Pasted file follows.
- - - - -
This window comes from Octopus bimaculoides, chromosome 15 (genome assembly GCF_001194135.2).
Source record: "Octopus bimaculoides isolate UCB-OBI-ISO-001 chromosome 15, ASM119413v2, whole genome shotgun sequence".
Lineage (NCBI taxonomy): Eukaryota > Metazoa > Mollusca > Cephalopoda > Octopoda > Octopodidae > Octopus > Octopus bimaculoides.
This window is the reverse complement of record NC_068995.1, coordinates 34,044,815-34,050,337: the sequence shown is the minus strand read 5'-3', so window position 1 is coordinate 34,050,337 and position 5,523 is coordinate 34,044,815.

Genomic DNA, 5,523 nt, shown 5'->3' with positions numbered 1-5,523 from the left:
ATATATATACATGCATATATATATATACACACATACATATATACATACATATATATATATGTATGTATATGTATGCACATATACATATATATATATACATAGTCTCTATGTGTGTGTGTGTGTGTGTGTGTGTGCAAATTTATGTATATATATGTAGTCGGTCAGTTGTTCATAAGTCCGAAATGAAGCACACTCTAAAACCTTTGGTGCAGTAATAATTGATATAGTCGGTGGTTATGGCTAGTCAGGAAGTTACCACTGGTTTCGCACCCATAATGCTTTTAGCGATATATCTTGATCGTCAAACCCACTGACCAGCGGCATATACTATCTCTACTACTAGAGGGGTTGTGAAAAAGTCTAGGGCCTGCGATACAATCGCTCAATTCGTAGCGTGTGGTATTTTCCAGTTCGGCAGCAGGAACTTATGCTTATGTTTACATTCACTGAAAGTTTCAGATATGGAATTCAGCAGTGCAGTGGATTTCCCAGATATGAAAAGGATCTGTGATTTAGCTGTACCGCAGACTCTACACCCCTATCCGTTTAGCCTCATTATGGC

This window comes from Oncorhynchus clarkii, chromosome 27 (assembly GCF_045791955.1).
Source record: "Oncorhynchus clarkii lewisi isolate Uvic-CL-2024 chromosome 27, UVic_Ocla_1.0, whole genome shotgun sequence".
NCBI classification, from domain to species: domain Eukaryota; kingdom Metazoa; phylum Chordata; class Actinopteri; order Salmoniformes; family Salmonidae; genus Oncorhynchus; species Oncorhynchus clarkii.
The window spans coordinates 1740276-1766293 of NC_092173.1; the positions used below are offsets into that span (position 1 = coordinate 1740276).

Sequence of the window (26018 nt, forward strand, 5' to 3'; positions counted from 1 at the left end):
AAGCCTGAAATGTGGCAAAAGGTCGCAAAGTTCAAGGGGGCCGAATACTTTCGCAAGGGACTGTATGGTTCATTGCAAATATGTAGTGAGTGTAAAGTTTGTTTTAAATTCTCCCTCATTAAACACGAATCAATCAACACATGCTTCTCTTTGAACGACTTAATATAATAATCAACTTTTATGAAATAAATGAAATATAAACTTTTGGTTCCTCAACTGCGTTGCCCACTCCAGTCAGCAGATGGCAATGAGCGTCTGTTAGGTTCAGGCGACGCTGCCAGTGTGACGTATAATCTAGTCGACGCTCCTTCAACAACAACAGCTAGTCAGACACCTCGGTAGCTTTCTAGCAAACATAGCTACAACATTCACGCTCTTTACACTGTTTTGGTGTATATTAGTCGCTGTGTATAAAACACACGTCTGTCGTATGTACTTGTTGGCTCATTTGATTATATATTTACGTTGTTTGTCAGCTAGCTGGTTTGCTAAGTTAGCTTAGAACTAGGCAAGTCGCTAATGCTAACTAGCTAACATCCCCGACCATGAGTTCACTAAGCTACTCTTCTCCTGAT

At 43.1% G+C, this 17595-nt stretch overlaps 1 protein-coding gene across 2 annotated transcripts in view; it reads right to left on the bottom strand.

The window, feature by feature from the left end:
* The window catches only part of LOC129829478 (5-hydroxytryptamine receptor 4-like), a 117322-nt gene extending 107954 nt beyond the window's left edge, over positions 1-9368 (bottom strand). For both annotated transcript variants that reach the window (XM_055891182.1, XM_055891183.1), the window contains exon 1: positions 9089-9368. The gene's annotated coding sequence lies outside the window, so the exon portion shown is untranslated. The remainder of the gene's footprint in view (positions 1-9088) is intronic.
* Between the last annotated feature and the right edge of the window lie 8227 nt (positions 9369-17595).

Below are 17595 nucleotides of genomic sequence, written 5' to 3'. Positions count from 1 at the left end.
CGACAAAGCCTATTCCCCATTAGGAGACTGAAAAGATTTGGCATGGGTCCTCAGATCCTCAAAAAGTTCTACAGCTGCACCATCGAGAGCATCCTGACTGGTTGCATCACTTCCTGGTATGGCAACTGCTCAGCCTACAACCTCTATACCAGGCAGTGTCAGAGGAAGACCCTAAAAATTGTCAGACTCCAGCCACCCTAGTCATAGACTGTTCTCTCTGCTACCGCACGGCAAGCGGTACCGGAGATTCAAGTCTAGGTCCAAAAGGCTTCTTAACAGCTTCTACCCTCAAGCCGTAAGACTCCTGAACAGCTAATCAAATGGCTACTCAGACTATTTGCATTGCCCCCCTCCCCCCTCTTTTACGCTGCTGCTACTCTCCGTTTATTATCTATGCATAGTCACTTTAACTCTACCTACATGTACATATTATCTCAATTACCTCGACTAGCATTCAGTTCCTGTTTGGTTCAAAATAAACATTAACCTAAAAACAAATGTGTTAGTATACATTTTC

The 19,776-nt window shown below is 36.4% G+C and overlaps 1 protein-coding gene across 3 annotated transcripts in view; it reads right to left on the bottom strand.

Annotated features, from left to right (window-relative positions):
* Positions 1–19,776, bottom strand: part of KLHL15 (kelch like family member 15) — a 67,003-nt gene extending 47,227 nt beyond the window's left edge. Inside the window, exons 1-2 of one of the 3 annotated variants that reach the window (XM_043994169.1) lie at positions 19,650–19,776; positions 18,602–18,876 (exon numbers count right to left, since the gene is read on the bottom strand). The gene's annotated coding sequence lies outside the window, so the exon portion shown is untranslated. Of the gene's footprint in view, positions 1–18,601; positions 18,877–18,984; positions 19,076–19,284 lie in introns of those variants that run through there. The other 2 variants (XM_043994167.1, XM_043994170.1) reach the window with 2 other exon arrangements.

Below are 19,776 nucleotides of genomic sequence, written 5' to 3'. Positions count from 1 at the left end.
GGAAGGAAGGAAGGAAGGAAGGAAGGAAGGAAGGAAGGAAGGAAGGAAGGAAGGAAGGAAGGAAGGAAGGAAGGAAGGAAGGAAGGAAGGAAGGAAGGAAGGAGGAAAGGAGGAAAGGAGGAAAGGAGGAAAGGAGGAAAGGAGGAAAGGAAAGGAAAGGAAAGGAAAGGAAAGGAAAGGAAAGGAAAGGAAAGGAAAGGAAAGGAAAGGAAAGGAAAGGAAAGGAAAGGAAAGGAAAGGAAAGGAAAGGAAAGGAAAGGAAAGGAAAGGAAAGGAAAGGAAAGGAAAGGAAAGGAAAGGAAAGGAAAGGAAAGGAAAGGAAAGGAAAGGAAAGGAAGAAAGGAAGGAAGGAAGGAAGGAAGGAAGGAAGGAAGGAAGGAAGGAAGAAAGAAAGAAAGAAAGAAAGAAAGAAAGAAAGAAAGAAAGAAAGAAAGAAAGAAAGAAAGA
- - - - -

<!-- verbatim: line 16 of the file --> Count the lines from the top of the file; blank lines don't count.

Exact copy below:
* Between the last annotated feature and the right edge of the window lie 8227 nt (positions 9369-17595).